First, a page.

Leslie Hodder led a discussion of fair value accounting at Office Hours.  fasb-snapshot-32-people_003

We had over 30 avatars present, some of them acting as the eyes and ears of a roomful of faculty and doctoral students.  A number of attendees wanted a copy of  Leslie’s  fair-value slides.

Leslie started off the discussion with a review of the various questions one could pose regarding fair value.   My favorite phrase on slide one is “Fair value accounting is the nexus of reporting evil.”  This isn’t Leslie’s view (as far as I can tell), but it certainly is some memorable wording.   It took a little while for the crowd to get fully engaged–I know the mechanics of Second Life are new to people.  But the text chat fired up with questions after about 20 minutes, and then there was way more participation than time, and we ended up going 10 minutes over schedule!

Read on for details.

We talked at some length about the two papers mentioned in the pre-session announcement, and it was nice to have the authors on hand for that (Jeffrey Ng and Wayne Thomas).  We also heard from Urooj  Khan, PhD student from University of Washington, who has a road-show paper showing that fair-value reporting is associated with an increase in contagion among banks.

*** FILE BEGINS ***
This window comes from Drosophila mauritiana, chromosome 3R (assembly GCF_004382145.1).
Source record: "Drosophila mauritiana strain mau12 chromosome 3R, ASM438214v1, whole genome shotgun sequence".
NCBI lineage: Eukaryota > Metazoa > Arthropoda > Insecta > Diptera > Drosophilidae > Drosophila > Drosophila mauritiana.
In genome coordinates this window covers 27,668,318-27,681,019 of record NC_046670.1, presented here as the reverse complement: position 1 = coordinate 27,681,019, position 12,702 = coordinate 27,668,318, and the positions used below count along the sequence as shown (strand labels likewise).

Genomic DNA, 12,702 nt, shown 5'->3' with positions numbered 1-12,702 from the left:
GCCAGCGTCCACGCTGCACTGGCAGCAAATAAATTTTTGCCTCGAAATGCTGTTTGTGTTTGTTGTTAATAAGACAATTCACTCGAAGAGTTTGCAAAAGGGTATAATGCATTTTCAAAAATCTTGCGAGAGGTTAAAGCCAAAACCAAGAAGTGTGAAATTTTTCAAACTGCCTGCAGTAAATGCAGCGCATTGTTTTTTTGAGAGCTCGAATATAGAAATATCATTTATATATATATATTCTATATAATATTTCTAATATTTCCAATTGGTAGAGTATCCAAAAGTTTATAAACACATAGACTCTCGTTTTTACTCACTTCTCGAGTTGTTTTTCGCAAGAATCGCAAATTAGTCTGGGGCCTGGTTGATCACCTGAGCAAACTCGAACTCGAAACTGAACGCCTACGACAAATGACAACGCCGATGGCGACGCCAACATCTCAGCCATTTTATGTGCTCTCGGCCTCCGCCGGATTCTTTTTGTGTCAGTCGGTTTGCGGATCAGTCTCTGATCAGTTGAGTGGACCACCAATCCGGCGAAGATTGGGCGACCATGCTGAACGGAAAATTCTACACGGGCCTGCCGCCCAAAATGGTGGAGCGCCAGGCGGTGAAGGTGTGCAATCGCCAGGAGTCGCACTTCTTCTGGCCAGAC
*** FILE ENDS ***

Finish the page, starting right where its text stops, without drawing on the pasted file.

I have to admit that I am have some concerns about how some of these studies should be interpreted–especially the ones that focus entirely on 2008 data.  In short, my concern is that these studies are drawing inferences about fair-value accounting by analyzing a highly unusual (and very short) time period, during which banks are holding highly unusual assets–most of which are accounted for under other-than-temporary-impairment rules.  So we have problems in inference, not just due to the difficulty of generalizing from a very special data set to a larger issue, but because there are likely to be a lot of correlations among variables.  I had a chance to talk with Ohio State’s Anne Beatty, who expressed those concerns more eloquently and forcefully than I could.  Hopefully, we can get Anne into office hours to give her take.

After a session like this one, with so many views and results thrown around, I am sure people walked away with very different ideas and conclusions.  If you were there, please provide a quick comment on what you saw as the big take-aways.

p.s.  At one point during the discussion, someone talked about research on market price reactions to assets that were reclassified from Level 1 to Level 3 (or vice versa).  But I didn’t catch the paper’s title and authors.  Can anyone provide a pointer in the comment thread?